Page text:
About their functions friendly.


Bru. We stood to't in good time. Is this Menenius?
Sic. 'Tis he, 'tis he: O, he is grown most kind
Of late. Hail, Sir!

Men. Hail to you both!

Sic. Your Coriolanus, Sir, is not much miss'd,
But with his friends; the commonwealth doth stand;
And so would do, were he more angry at it.

Men. All's well; and might have been much better, if
He could have temporized.

Sic. Where is he, hear you?

Men. Nay, I hear nothing; his mother and his wife
Hear nothing from him.

Enter three or four CITIZENS.

Cit. The gods preserve you both.
Sic. Good-e'en, our neighbours.

Bru. Good-e'en to you all, good-e'en to you all.

1 Cit. Ourselves, our wives, and children, on our knees, Are bound to pray for you both.

Sic. Live, and thrive!

Bru. Farewell, kind neighbours: we wish'd Coriolanus
Had loved you as we did.

Cit. Now the gods keep you!

Both Tri. Farewell, farewell.

Sic. This is a happier and more comely time,
Than when these fellows ran about the streets,
Crying, Confusion.

Bru. Caius Marcius was

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A worthy officer i' the war; but insolent,
O'ercome with pride, ambitious past all thinking,

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Sic. And affecting one sole throne,
Without assistance.


Men. I think not so.

Sic. We should by this, to all our lamentation,
If he had gone forth consul, found it so.

Bru. The gods have well prevented it, and Rome
Sits safe and still without him.

Enter EDILE.

Ed. Worthy tribunes,

There is a slave, whom we have put in prison,
Reports, the Volces with two several powers
Are enter'd in the Roman territories;
And with the deepest malice of the war
Destroy what lies before them.

Men. "Tis Aufidius,

Who, hearing of our Marcius' banishment,
Thrusts forth his horns again into the world:

Which were inshell'd, when Marcius stood for Rome, And durst not once peep out.

Sic. Come, what talk you

Of Marcius ?

Bru. Go see this rumourer whipp'd. It cannot be, The Volces dare break with us.

Men. Cannot be !

We have record, that very well it can;
And three examples of the like have been
Within my age. But reason with the fellow,
Before you punish him, where he heard this:
Lest you should chance to whip your information,
And beat the messenger who bids beware
Of what is to be dreaded.

Sic. Tell not me:

I know this cannot be.
Bru. Not possible.


Mess. The nobles, in great earnestness, are going
All to the senate-house; some news is come,
That turns their countenances.

Sic. 'Tis this slave;

Go whip him 'fore the people's eyes :-his raising!
Nothing but his report!

Mess. Yes, worthy Sir,

The slave's report is seconded; and more,
More fearful is deliver'd.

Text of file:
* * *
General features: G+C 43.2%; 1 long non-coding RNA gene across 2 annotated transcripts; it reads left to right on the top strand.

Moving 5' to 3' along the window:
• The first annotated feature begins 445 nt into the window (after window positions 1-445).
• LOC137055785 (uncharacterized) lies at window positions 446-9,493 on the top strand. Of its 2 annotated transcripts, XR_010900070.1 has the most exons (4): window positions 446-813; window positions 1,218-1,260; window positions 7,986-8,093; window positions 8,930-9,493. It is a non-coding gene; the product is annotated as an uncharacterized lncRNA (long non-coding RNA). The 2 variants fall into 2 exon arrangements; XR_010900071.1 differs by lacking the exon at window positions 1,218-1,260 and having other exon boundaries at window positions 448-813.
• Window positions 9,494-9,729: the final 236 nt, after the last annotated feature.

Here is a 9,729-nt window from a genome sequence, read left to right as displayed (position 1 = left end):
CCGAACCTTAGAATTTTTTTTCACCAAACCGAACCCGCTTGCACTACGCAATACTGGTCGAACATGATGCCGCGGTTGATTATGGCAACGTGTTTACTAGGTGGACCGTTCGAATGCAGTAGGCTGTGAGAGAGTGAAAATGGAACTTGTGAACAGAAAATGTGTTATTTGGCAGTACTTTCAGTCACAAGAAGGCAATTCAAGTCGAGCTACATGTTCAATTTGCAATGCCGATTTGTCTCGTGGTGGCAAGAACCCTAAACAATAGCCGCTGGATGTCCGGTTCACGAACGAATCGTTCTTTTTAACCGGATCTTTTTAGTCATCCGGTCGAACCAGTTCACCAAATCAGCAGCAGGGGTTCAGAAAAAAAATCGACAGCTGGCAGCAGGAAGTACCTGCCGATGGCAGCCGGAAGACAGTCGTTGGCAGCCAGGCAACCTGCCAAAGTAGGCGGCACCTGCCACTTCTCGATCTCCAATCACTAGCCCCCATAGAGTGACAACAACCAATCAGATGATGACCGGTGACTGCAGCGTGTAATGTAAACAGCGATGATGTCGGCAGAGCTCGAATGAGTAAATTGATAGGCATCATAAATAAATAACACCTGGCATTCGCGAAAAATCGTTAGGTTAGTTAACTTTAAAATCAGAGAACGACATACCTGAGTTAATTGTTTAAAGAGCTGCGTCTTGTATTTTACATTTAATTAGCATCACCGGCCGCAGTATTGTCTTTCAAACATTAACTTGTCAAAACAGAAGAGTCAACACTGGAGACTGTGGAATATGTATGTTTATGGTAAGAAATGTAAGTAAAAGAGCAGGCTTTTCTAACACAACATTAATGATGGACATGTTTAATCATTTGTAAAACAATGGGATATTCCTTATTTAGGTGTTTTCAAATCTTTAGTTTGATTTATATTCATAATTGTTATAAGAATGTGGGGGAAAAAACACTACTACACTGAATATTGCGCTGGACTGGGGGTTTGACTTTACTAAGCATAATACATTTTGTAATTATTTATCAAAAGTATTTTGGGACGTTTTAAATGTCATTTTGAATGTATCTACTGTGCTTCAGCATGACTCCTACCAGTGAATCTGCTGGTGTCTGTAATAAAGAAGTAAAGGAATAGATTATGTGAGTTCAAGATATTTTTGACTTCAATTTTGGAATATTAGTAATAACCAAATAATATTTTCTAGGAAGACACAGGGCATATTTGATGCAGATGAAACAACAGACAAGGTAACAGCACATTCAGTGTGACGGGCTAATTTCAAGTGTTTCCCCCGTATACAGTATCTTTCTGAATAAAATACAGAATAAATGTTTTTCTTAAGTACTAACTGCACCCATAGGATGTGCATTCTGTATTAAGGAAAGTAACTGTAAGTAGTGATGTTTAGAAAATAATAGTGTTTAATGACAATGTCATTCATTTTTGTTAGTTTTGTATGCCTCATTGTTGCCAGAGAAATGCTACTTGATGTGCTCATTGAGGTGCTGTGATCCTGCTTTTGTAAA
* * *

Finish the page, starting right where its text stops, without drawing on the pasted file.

Sic. What more fearful?

Mess. It is spoke freely out of many mouths
(How probable, I do not know), that Marcius,
Join'd with Aufidius, leads a power 'gainst Rome;
And vows revenge as spacious, as between
The young'st and oldest thing.

Sic. This is most likely !

Bru. Raised only, that the weaker sort may wish
Good Marcius home again.

Sic. The very trick on't.
Men. This is unlikely:

He and Aufidius can no more atone, *
Than violentest contrariety.

Enter another MESSENGER.

Mess. You are sent for to the senate:
A fearful army, led by Caius Marcius,
Associated with Aufidius, rages
Upon our territories; and have already,
O'erborne their way, consumed with fire, and took
What lay before them.


Com. O, you have made good work!
Men. What news? what news?

Com. You have holp to ravish your own daughters, and

To melt the city leads upon your pates;

To see your wives dishonour'd to your noses;

Men. What's the news? what's the news?

* Be reconciled.

Com. Your temples burn'd in their cement; and
Your franchises, whereon you stood, confined
Into an auger's bore.

Men. Pray now, your news?

You have made fair work, 1 fear me:-Pray, your news?
If Marcius should be join'd with Volcians,-

Com. If!

He is their god; he leads them like a thing
Made by some other deity than nature,
That shapes man better: and they follow him,
Against us brats, with no less confidence,
Than boys pursuing summer butterflies,
Or butchers killing flies.

Men. You have made good work,

You, and your apron men; you that stood so much
Upon the voice of occupation, and
The breath of garlic-eaters!

Com. He will shake

Your Rome about your ears.

Men. As Hercules

Did shake down mellow fruit: You have made fair work!
Bru. But is this true, Sir?

Com. Ay; and you'll look pale

Before you find it other. All the regions

Do smilingly revolt; and, who resist,

Are only mock'd for valiant ignorance,

And perish constant fools. Who is't can blame him?
Your enemies, and his, find something in him.

Men. We are all undone, unless

The noble man have mercy.

Com. Who shall ask it?

The tribunes cannot do't for shame; the people
Deserve such pity of him, as the wolf

Does of the shepherds: for his best friends, if they
Should say, Be good to Rome, they charged him even
As those should do that had deserved his hate,
And therein show'd like enemies.

Men. 'Tis true:

If he were putting to my house the brand
That should consume it, I have not the face

To say, 'Beseech you, cease.-You have made fair hands,
You, and your crafts! you have crafted fair!

Com. You have brought

A trembling upon Rome, such as was never
So incapable of help.

Tri. Say not, we brought it.

Men. How! Was it we? We loved him; but, like beasts,
And cowardly nobles, gave way to your clusters,
Who did hoot him out o' the city.

Com. But, I fear,

They'll roar him in again. Tullus Aufidius,
The second name of men, obeys his points
As if he were his officer :-Desperation

* Mechanics.

2 N